The Effects of Incentives and Time Reporting Delays on Time Reporting Accuracy and Directional Bias: An Experimental Investigation of Underreporting of Time
36 Pages Posted: 27 Jun 2011
Date Written: June, 27 2011
Prior survey studies imply that time budgets create incentives for auditors to underreport time and that such incentives decrease time reporting accuracy. Our study, however, hypothesizes that incentivising time reporting provides a signal that time reports are important, which increases the effort individuals direct towards recalling time, thereby increasing time reporting accuracy. Results of an experiment indicate that providing individuals with incentives to underreport time reduces the size of time reporting misstatements (i.e. increases time reporting accuracy) but also, under certain conditions, biases such misstatements downward. Specifically, participants who were provided with incentives to underreport time, consistent with motivated reasoning theory, systematically underreported time when they reported time one-week after task completion, but not when they reported time immediately after task completion. Overall, this study enhances our understanding of the causes of inaccurate and directionally biased time reporting, which provides practical insights into how firms might address these issues.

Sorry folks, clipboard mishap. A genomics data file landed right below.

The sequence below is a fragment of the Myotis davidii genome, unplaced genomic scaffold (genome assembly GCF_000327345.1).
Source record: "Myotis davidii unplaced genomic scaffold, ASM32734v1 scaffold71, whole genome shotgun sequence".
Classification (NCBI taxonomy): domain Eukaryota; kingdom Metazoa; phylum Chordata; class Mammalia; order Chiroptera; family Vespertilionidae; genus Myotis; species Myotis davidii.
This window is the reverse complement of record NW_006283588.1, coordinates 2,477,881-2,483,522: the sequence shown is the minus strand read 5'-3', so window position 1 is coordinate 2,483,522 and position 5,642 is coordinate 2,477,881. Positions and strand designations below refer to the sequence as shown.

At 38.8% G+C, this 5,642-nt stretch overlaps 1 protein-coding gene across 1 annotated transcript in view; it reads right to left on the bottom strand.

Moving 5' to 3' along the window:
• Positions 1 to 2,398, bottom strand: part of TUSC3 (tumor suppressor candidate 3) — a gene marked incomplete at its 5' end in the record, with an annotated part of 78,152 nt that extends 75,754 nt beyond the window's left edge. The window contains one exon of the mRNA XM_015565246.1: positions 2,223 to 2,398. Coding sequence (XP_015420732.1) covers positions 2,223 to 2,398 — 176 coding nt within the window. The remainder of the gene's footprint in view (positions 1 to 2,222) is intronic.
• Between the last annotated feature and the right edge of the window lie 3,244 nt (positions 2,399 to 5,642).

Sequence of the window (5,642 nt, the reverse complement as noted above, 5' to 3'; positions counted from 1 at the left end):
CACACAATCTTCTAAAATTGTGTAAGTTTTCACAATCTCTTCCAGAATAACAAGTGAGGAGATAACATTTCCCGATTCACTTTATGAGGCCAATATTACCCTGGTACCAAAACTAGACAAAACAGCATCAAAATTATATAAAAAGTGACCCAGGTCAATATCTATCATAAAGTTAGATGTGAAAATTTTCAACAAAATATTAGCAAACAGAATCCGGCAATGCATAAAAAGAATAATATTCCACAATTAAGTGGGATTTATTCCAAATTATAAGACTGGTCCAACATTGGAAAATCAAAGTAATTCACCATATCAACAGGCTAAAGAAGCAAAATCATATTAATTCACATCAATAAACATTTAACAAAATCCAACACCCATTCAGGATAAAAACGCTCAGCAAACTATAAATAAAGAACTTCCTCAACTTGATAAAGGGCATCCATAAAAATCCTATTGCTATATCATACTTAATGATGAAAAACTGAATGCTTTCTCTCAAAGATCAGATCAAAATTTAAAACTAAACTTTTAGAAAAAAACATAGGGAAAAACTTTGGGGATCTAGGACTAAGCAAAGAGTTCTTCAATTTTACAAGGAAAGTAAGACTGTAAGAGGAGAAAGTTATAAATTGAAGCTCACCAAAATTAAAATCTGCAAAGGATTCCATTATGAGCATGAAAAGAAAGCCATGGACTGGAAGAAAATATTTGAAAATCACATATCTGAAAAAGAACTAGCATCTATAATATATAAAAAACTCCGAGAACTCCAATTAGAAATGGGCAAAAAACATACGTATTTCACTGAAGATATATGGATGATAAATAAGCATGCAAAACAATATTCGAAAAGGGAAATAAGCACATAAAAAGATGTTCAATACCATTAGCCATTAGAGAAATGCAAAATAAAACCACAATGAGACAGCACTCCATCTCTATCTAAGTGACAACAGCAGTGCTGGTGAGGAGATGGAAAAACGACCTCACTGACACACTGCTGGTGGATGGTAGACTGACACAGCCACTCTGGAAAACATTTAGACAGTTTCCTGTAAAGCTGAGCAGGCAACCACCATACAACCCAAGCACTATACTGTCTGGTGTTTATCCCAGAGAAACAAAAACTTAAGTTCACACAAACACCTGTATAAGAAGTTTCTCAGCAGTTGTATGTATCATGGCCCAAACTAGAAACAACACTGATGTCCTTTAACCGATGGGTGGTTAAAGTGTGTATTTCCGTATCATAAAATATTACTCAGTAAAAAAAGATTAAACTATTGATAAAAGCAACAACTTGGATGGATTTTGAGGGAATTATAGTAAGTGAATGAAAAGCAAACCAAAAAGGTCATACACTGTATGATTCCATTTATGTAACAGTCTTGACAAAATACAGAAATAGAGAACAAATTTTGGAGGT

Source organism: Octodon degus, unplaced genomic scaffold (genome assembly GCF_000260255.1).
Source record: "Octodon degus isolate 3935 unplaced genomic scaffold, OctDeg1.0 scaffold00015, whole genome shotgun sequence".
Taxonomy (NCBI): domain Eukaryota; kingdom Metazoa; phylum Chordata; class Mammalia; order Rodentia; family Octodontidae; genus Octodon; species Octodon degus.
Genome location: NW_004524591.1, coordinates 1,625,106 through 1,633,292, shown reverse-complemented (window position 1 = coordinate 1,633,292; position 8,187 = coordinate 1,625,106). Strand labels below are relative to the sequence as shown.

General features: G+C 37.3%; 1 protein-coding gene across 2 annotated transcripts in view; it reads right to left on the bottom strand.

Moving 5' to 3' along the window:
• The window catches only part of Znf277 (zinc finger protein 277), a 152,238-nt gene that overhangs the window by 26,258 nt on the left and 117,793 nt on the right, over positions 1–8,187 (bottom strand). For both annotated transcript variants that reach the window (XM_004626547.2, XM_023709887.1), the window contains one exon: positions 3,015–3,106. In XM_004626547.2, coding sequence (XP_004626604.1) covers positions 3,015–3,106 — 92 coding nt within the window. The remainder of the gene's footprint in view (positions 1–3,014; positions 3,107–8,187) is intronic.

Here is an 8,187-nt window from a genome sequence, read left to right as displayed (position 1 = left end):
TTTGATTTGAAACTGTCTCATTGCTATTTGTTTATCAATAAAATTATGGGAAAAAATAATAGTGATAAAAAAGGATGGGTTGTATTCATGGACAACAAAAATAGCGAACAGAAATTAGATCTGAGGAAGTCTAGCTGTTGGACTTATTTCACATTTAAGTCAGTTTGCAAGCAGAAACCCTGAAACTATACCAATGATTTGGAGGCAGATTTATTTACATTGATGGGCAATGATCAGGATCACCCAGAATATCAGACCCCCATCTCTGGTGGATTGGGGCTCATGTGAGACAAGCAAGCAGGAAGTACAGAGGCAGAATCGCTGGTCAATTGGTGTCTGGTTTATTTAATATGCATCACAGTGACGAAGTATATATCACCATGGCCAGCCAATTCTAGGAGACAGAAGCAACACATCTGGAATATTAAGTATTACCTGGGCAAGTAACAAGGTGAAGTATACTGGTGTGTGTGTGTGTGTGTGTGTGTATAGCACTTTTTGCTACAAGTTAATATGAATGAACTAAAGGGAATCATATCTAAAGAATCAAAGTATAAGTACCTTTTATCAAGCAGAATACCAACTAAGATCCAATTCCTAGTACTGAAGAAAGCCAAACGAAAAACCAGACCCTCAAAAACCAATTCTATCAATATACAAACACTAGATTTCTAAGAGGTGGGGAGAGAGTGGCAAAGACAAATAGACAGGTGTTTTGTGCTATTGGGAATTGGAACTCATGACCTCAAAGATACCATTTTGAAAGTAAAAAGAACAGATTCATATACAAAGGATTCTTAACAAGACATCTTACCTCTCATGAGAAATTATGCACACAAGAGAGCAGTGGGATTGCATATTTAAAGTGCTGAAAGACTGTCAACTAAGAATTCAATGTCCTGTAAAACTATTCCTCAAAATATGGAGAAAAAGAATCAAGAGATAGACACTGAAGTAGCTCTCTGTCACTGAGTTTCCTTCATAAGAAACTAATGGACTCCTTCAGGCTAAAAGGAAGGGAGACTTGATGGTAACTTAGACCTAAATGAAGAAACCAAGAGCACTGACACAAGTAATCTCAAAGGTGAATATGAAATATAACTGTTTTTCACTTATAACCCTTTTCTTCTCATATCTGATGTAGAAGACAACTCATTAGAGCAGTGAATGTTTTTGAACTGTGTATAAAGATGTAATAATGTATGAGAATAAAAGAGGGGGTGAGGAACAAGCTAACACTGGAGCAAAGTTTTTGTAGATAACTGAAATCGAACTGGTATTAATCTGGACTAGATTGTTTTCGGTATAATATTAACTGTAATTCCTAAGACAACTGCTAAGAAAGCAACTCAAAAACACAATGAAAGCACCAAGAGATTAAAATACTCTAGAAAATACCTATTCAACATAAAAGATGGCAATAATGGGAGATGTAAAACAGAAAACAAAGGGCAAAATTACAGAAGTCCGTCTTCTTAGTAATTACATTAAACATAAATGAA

Keywords: underreporting time, motivated reasoning, biased recall and time budget
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